I am very happy to find out that I know 2 out of the 3 awardees for this year.

2009 Xavier-Kuangchi Awardees

Joaquin (or Jake, as we fondly call him) C. Yap, Jr. is someone we consider a relative. His family and that of hubby come from the same town in China. His mother (whom we call Di-kim) calls us on every occasion (Mother’s Day, Christmas, New Year) just to chat and ask about the family. Jake’s sister, Janet, who is now in Australia, was someone I knew even when she was still single.

Jake obtained his Masters Degree in Theological Studes in 1995 from the Loyola School of Theology and his Doctorate Degree in Theology in 2003 from the University of Oxford in England. 

Xavier School calls him one of its exemplary alumni “for his devotion to the Catholic faith, consecrating his life to serve God through his long-term involvement with the university campus apostolate of the Servants of the Word and the teaching ministry of the Ang Ligaya ng Panginoon Catholic Charismatic Community.”

Vincent S. Perez (or Vince as we call him) is a dear friend and confidante while we were taking our Masters degrees at the University of Pennsylvania. I have many wonderful memories of Vince and the group of Pinoys I went to school with. Vince always had this never-to-be-forgotten dimpled smile and a listening ear for friends (and as one of his countless friends, I remember hours and hours we spent chatting over the telephone with topics that covered the inane to the dreams). During United Nations Day, both of us managed to borrow 2 bamboo poles from the Philippine Embassy and danced the Tinikling for our foreign schoolmates. Yes, Vince was and still is, a great dancer. Even back then, Vince had always nurtured a deep desire to serve in government and I never really imagined that one day, this friend would return from a successful investment banking career abroad to serve as a Cabinet Secretary.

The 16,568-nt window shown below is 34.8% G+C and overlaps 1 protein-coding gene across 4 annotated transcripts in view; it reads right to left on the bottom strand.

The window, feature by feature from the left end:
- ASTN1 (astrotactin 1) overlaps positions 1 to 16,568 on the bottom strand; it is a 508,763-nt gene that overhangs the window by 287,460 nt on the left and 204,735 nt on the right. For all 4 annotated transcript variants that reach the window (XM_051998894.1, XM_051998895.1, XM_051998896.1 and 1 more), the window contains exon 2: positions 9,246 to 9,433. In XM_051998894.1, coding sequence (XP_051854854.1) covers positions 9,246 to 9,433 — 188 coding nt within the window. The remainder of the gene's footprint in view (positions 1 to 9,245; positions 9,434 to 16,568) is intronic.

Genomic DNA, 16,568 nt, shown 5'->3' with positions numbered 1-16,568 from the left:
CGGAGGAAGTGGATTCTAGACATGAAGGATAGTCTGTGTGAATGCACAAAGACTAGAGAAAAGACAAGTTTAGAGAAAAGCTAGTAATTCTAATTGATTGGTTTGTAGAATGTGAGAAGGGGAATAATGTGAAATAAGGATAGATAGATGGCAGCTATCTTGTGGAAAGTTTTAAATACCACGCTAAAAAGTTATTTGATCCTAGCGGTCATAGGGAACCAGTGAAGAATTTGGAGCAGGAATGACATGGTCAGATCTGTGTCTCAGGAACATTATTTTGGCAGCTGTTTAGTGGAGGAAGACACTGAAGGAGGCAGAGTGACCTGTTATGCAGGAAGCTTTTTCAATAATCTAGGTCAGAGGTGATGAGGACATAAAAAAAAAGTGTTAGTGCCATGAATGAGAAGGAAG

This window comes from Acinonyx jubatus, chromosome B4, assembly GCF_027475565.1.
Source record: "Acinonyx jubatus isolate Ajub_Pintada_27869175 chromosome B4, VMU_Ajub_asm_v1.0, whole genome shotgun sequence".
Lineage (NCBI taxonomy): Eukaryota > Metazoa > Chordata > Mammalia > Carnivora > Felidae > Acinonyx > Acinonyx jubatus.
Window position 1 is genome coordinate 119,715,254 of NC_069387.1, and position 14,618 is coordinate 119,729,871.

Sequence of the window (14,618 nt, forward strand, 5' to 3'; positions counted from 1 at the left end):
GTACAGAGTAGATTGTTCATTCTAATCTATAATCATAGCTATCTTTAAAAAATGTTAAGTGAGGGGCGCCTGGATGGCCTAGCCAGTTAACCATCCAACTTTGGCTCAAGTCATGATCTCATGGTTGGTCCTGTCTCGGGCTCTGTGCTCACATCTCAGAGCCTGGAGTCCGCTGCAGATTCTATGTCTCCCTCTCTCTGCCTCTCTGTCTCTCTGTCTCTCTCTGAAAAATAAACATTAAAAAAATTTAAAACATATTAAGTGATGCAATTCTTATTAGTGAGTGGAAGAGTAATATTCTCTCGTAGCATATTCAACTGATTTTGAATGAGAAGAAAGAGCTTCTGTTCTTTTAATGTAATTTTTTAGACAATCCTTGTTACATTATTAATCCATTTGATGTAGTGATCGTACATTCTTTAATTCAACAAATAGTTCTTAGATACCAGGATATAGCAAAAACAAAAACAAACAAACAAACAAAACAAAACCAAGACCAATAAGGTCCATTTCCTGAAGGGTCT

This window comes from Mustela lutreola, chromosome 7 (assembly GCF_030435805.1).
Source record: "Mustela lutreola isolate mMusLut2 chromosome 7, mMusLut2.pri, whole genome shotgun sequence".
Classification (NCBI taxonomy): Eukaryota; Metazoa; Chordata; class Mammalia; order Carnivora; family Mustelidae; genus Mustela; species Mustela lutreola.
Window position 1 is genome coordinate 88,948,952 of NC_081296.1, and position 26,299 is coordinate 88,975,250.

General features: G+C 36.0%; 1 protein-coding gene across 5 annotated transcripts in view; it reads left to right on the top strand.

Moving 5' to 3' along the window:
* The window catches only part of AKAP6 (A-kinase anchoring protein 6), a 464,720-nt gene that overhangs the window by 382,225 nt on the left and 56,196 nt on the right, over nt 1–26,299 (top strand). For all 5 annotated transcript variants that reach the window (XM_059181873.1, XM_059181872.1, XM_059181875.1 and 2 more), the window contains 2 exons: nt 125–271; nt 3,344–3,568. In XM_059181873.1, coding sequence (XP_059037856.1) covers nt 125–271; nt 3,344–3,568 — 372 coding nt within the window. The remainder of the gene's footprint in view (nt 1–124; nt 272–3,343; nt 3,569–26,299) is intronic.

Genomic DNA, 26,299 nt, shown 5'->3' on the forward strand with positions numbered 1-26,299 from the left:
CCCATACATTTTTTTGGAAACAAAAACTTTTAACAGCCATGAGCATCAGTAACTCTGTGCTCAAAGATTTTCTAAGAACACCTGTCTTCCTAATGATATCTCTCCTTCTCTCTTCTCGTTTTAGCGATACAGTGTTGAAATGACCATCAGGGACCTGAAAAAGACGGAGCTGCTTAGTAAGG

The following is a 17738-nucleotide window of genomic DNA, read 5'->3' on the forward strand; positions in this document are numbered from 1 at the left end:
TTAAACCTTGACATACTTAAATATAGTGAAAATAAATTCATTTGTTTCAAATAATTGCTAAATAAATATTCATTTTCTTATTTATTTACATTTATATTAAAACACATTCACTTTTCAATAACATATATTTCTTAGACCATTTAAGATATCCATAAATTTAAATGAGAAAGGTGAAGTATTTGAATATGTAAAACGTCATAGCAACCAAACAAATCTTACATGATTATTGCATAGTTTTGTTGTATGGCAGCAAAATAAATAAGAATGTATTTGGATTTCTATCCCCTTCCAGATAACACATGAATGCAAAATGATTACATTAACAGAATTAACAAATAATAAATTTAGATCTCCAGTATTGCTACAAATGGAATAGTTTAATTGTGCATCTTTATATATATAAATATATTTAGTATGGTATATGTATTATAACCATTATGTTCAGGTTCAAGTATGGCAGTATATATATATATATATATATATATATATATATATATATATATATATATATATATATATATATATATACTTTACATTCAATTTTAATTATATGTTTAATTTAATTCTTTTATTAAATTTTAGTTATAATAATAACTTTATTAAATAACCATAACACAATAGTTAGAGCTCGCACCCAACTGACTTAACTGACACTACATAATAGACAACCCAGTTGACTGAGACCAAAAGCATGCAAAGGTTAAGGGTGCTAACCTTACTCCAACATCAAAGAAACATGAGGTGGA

Xavier School gives him the Xavier-Kuangchi Award “for his commendable service to the country as Secretary of the Department of Energy, setting a high benchmark for achievement and professionalism in government service, and earning the distinction of being the first Xaverian in the Cabinet, and the youngest and longest-serving Energy Secretary to date.”

Congratulations, Jake and Vince. I am so, so proud to know the both of you and to see you accept this award you richly deserve. May this award only serve to spur you both to greater heights for His greater glory.

These exemplary alumni will be formally awarded in “by invitation only” conferment rites on March 13, 2009, Friday, 6.30 PM at the XS Angelo King Multipurpose Center.